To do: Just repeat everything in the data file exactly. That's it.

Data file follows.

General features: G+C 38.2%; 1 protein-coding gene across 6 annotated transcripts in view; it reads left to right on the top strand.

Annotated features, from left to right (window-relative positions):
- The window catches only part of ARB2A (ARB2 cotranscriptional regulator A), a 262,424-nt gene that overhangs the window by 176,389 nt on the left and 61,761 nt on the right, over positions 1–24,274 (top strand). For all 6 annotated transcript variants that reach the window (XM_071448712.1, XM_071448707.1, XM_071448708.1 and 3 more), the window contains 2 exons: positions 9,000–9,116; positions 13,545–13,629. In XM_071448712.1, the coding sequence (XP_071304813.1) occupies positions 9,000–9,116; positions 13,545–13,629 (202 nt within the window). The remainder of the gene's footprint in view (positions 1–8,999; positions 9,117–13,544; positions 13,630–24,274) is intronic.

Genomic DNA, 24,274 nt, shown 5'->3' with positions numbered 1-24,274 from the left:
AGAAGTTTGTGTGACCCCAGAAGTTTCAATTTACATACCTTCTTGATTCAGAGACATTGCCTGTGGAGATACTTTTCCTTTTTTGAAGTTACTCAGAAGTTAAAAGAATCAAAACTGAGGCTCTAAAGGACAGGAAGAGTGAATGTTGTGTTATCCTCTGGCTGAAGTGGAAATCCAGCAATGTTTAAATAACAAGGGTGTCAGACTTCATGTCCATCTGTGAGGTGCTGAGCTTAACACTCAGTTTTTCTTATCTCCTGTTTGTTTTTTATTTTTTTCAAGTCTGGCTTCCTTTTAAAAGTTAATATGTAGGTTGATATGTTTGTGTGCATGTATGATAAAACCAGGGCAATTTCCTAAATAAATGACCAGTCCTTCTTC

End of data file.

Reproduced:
General features: G+C 38.2%; 1 protein-coding gene across 6 annotated transcripts in view; it reads left to right on the top strand.

Annotated features, from left to right (window-relative positions):
- The window catches only part of ARB2A (ARB2 cotranscriptional regulator A), a 262,424-nt gene that overhangs the window by 176,389 nt on the left and 61,761 nt on the right, over positions 1–24,274 (top strand). For all 6 annotated transcript variants that reach the window (XM_071448712.1, XM_071448707.1, XM_071448708.1 and 3 more), the window contains 2 exons: positions 9,000–9,116; positions 13,545–13,629. In XM_071448712.1, the coding sequence (XP_071304813.1) occupies positions 9,000–9,116; positions 13,545–13,629 (202 nt within the window). The remainder of the gene's footprint in view (positions 1–8,999; positions 9,117–13,544; positions 13,630–24,274) is intronic.

Genomic DNA, 24,274 nt, shown 5'->3' with positions numbered 1-24,274 from the left:
AGAAGTTTGTGTGACCCCAGAAGTTTCAATTTACATACCTTCTTGATTCAGAGACATTGCCTGTGGAGATACTTTTCCTTTTTTGAAGTTACTCAGAAGTTAAAAGAATCAAAACTGAGGCTCTAAAGGACAGGAAGAGTGAATGTTGTGTTATCCTCTGGCTGAAGTGGAAATCCAGCAATGTTTAAATAACAAGGGTGTCAGACTTCATGTCCATCTGTGAGGTGCTGAGCTTAACACTCAGTTTTTCTTATCTCCTGTTTGTTTTTTATTTTTTTCAAGTCTGGCTTCCTTTTAAAAGTTAATATGTAGGTTGATATGTTTGTGTGCATGTATGATAAAACCAGGGCAATTTCCTAAATAAATGACCAGTCCTTCTTC